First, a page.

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Research Summary

Unhealthy Alcohol Use Is Associated with Unhealthy Eating Patterns

Researchers conducted a telephone survey of 12,037 adults aged 18–64 years living in and around Madrid, Spain, to measure the association between unhealthy alcohol use and poor dietary choices. Participants completed detailed 30-day alcohol and 24-hour food consumption questionnaires. Alcohol use was characterized as never drinker, former drinker, moderate drinker with or without heavy episodic drinking, and excessive drinker with or without heavy episodic drinking.* Reported consumption was compared with adherence to healthy eating guidelines.

  • Ten percent of participants reported heavy episodic drinking, and 4% reported excessive drinking.
  • Moderate drinkers with heavy episodic drinking were more likely than never drinkers to have >1 serving of meat per day (odds ratio [OR], 1.25).
  • Excessive drinkers without heavy episodic drinking were more likely than never drinkers to have <2 servings of milk products per day (OR, 1.54), >2 servings of meat, fish, and eggs per day (OR 1.46), and to skip meals (OR, 1.76).
  • Excessive drinkers with heavy episodic drinking were more likely than never drinkers to have <3 servings of fruits and vegetables per day (OR, 1.71), <2 servings of milk products per day (OR, 1.47), >1 serving of meat per day (OR, 1.47), >2 servings of meat, fish, and eggs per day (OR 1.57), and to skip meals (OR, 2.73).
  • Participants who preferred beer or spirits were less likely than those with no beverage preference to meet healthy eating guidelines.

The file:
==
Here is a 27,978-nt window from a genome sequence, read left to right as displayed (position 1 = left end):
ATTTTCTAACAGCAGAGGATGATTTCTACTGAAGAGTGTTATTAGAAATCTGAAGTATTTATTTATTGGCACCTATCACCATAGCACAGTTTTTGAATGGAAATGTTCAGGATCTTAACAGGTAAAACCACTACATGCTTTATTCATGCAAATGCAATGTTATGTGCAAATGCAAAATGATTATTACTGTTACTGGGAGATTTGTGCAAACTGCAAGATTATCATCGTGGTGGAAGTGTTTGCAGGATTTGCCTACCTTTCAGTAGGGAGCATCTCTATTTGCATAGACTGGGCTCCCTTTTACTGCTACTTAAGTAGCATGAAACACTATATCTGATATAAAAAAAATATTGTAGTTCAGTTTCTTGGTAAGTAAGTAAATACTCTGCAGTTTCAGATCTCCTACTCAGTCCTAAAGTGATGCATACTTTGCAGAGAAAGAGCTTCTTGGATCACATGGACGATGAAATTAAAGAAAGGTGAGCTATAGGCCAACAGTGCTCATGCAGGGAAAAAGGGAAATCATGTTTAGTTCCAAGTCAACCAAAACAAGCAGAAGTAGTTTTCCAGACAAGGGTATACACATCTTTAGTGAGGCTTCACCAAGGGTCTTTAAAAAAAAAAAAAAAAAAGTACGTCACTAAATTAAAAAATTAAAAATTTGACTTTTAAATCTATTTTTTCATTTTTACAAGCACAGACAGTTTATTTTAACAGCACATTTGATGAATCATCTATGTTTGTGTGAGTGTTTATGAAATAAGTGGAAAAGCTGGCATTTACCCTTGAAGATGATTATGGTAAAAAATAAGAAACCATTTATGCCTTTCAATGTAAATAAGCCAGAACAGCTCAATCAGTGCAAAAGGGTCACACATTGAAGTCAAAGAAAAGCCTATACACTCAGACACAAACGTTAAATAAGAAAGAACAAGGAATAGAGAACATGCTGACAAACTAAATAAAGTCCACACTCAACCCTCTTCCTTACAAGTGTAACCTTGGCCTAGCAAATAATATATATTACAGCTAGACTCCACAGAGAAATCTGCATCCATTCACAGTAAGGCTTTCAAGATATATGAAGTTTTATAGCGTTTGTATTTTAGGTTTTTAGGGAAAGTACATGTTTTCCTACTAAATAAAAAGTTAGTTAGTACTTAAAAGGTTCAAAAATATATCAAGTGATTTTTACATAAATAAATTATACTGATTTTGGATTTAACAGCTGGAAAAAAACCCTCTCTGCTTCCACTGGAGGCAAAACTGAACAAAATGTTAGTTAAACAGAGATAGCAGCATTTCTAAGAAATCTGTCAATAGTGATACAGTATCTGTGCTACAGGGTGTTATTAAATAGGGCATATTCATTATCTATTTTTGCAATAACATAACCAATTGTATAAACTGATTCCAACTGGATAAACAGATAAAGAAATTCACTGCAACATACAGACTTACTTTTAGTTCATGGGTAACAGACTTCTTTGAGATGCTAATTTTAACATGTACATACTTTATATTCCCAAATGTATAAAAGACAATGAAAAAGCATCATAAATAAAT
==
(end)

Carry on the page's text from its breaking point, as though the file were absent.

• Participants who drank alcohol during meals (24% of sample) were less likely to adhere to healthy eating guidelines.
*In this study, moderate drinking was defined as <40 g alcohol per day in men and <24 g per day in women; excessive drinking was defined as ≥40 g alcohol per day for men and ≥24 g per day for women; and heavy episodic drinking was defined as ≥80 g alcohol per occasion for men and ≥60 g per occasion for women in the last 30 days.

Comments:

These findings suggest that adults with unhealthy alcohol use are less likely to adhere to healthy dietary guidelines. Although this study took place in Spain and generalizability to other countries is uncertain, clinicians should keep in mind that patients with unhealthy alcohol use also need to be counseled about healthy eating habits. Kevin L. Kraemer, MD, MSc

Reference:

Valencia-Martin JL, Galan I, Rodriguez-Artalejo F. The association between alcohol consumption patterns and adherence to food consumption guidelines. Alcohol Clin Exp Res. 2011;35(11):2075–2081.

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